The parent constructor knows the default database connection parameters, but you could specify the
values in the constructor of the extended class too if you were working with multiple databases.
The VehicleDAO object keeps it's own simple SQL queries. This makes the data access methods easier to
implement. The SELECT queries are made to allow you to append your own WHERE clause parameters, ORDER BY
clauses and LIMIT clauses (for mySQL). The data manipulation SQL statements are formatted so that it takes
little extra code inside the data access methods to set the values to be inserted or updated.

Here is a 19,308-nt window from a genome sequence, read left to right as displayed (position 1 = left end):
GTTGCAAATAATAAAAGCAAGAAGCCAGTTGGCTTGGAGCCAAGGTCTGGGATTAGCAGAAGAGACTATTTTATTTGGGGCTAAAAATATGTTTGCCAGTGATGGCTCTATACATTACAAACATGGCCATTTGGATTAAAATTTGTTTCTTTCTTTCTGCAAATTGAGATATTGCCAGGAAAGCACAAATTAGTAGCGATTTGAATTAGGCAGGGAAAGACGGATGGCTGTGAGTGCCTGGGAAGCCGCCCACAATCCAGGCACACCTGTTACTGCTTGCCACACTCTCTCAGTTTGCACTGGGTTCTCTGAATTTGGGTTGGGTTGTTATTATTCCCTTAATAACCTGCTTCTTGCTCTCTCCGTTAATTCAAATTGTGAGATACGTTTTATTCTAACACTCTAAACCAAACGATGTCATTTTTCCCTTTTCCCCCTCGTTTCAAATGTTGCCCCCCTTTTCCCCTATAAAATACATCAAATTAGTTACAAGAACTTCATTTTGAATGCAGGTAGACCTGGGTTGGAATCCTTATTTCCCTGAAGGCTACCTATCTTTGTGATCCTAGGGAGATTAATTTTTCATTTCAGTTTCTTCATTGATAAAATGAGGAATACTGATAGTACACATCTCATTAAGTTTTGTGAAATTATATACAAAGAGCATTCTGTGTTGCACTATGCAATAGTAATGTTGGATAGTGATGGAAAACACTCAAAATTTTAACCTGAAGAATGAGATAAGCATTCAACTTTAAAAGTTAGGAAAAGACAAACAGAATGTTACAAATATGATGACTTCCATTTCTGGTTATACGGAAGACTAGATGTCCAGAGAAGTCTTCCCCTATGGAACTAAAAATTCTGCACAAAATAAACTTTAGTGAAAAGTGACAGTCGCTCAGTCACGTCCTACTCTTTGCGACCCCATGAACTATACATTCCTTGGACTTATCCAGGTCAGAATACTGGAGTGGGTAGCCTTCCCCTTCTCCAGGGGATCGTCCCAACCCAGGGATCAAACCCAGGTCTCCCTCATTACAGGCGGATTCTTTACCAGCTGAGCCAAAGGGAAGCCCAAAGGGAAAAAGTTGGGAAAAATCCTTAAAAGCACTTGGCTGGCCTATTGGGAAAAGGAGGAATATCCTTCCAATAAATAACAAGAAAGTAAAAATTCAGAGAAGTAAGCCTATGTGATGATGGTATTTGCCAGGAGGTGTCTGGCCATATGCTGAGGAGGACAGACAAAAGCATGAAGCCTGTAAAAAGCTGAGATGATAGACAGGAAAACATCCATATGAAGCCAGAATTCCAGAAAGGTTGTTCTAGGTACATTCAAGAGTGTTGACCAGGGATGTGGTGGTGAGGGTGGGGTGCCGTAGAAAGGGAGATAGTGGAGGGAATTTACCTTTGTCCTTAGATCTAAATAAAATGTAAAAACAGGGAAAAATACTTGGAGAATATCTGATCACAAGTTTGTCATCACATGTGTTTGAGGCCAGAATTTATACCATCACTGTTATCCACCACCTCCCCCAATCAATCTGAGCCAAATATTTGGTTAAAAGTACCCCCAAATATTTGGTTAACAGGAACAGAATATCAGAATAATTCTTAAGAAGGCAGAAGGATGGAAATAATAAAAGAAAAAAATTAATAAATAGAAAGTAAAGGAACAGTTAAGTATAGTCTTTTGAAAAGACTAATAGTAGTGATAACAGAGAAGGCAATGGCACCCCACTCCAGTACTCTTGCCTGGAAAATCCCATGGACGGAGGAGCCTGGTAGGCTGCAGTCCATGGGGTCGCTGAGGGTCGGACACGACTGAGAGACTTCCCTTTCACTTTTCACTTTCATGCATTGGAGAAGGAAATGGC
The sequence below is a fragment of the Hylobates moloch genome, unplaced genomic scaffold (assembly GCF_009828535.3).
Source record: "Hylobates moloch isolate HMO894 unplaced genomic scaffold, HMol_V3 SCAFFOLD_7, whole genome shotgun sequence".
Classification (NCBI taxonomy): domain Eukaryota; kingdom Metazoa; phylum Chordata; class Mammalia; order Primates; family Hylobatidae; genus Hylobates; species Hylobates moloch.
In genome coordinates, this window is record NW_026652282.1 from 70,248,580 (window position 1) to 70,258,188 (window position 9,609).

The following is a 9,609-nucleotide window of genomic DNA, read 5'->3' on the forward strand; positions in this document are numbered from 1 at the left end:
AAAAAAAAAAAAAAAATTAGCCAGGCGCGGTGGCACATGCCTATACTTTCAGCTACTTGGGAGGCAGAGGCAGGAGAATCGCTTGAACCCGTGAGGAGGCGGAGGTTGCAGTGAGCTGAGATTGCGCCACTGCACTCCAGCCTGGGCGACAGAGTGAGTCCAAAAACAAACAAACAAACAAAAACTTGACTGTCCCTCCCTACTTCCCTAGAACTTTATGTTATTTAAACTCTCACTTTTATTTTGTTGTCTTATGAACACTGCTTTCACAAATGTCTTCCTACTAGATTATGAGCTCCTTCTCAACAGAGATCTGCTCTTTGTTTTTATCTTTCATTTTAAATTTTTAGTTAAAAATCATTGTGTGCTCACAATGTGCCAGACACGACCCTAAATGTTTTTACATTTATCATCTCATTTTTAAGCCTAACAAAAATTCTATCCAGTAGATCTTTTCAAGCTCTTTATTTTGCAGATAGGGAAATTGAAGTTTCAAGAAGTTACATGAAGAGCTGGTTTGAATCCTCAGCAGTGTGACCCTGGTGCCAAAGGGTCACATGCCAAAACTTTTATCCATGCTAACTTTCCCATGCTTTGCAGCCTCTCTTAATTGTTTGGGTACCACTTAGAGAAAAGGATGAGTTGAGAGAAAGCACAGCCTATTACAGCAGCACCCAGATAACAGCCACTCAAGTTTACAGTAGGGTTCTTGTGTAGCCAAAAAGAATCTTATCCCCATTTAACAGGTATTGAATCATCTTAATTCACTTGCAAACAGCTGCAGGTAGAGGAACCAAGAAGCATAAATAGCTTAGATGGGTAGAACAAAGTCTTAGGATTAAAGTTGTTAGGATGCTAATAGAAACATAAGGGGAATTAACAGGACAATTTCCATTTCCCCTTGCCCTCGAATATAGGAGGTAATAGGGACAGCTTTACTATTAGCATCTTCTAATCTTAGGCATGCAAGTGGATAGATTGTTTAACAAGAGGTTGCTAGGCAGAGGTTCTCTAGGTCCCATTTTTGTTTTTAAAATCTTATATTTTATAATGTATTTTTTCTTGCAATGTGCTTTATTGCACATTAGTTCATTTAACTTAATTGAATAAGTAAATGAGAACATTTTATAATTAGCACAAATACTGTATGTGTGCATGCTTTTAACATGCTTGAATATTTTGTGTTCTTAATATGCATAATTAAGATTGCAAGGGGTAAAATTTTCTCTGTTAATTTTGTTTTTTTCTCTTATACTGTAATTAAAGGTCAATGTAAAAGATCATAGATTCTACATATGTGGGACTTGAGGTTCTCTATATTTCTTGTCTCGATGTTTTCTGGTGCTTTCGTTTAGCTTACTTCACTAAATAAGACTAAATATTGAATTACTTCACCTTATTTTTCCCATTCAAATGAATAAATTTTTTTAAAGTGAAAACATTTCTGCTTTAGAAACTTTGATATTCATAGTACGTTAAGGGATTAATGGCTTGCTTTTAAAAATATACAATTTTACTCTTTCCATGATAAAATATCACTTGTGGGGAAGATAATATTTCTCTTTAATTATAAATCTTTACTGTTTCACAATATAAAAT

var $SQL_SELECT = "SELECT * FROM `vehicles` ";
var $SQL_COUNT = "SELECT count(*) AS cnt FROM `vehicles` ";
// insert with no value for an auto_increment field.
var $SQL_INSERT = "INSERT INTO `vehicles` (year,make,model,color,price) VALUES ('%A','%B','%C','%D',%E)";
var $SQL_UPDATE = "UPDATE `vehicles` SET ";
var $SQL_DELETE = "DELETE FROM `vehicles` WHERE vehicleid=%A";
The VehicleDAO object contains a number of data access methods:
function findByPK($vehicleid) -
Returns a single VehicleVO object based on the $vehicle id or null if no record is found.
function findBySQL($sql, $orderby = "") -
Returns an ordered array of VehicleVO's based on a complete SQL query.
$dao = new VehicleDAO();
$volist = $dao->findBySQL("select * from vehicles where make='Ford' ", "year, model");
foreach($volist as $vo)
echo("$vo->year $vo->model $vo->color<br />");
The above would produce a list of Ford vehicles ordered by year and model.